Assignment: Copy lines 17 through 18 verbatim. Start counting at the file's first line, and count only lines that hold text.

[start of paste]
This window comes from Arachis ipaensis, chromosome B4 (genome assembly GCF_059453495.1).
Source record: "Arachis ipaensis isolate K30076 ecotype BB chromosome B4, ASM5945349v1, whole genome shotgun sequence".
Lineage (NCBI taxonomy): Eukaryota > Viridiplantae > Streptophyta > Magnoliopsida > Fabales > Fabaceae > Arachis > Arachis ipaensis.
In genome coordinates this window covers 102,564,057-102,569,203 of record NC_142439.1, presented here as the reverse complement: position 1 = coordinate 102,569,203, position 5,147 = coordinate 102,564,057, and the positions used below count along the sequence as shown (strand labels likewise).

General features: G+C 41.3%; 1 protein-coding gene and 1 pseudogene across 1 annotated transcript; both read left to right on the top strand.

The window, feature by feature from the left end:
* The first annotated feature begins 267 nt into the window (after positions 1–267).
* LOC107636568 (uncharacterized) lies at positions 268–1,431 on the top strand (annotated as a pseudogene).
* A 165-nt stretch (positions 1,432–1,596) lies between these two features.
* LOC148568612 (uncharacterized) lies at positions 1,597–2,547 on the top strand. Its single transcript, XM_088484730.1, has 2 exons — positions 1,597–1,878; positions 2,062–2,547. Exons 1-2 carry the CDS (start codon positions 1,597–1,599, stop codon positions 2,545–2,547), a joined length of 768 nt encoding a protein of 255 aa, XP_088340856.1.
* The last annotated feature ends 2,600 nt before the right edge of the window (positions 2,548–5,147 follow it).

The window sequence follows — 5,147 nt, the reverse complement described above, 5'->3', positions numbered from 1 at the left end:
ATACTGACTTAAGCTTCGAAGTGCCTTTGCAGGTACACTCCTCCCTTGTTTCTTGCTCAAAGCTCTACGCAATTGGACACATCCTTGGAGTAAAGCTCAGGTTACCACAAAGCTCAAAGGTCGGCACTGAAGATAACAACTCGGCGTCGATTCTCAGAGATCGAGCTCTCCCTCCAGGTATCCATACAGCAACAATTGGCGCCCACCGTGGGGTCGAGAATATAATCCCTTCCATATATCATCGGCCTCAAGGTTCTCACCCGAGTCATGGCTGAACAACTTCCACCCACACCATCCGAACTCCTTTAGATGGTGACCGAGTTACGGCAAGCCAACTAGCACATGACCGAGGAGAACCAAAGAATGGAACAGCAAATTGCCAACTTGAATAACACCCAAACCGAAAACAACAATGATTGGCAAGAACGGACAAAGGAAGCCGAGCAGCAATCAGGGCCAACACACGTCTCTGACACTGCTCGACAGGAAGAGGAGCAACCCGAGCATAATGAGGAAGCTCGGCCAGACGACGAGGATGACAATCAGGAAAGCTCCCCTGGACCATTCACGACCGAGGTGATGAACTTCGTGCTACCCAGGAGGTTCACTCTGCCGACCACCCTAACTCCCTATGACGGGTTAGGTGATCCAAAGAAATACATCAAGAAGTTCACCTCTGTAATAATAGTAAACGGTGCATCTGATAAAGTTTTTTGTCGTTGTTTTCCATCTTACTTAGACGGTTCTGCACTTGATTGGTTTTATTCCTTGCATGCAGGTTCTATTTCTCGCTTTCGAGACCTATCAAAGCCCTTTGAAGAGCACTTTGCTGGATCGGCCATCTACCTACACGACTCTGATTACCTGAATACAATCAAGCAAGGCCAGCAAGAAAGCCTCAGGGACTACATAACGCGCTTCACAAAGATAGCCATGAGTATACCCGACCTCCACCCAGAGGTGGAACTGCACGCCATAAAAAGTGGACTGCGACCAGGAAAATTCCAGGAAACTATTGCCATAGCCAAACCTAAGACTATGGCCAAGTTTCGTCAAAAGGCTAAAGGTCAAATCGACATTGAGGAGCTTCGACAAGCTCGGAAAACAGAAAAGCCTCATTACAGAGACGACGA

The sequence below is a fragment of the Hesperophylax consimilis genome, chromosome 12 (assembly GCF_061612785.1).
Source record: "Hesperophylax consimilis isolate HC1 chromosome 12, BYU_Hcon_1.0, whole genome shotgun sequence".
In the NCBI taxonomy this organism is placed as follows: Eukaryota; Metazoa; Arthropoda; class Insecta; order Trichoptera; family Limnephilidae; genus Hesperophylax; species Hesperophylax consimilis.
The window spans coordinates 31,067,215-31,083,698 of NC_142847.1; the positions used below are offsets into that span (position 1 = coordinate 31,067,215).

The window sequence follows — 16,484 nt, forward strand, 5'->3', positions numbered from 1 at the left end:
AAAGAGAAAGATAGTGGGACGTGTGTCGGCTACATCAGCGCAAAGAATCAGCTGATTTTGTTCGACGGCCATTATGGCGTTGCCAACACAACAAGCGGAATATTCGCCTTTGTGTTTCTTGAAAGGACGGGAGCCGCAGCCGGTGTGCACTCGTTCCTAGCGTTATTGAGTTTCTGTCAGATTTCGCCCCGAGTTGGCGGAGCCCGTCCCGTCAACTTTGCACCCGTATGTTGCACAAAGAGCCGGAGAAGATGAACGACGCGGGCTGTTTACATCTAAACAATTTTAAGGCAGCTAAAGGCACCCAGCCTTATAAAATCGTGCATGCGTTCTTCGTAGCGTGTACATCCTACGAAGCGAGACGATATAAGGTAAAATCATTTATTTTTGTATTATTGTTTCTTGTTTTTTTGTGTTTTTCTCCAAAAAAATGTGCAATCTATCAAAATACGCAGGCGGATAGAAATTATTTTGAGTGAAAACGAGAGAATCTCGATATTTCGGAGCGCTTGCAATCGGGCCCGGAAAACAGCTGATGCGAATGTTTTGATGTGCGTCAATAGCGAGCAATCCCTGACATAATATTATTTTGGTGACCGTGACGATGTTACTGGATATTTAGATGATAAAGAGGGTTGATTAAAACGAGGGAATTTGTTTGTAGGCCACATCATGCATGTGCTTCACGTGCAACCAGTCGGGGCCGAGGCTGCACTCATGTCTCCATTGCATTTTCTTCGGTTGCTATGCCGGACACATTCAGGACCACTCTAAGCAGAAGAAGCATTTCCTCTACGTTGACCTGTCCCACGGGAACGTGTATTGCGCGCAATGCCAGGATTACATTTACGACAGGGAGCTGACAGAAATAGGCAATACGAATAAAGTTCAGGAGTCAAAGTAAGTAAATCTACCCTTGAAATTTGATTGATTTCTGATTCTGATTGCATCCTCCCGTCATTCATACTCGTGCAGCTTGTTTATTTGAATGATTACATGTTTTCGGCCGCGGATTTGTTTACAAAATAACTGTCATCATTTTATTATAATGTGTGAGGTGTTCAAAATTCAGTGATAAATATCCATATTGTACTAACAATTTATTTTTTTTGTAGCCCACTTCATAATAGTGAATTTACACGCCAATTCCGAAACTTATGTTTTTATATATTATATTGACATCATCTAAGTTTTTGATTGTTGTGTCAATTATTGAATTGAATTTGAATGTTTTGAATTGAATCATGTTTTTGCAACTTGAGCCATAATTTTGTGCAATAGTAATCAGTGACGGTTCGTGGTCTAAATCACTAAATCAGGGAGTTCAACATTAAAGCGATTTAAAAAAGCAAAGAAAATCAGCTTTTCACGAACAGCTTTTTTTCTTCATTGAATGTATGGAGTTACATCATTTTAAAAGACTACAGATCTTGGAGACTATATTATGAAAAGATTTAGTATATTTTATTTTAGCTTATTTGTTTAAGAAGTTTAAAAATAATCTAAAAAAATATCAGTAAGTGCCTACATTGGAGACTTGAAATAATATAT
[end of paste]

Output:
The window spans coordinates 31,067,215-31,083,698 of NC_142847.1; the positions used below are offsets into that span (position 1 = coordinate 31,067,215).

The window sequence follows — 16,484 nt, forward strand, 5'->3', positions numbered from 1 at the left end: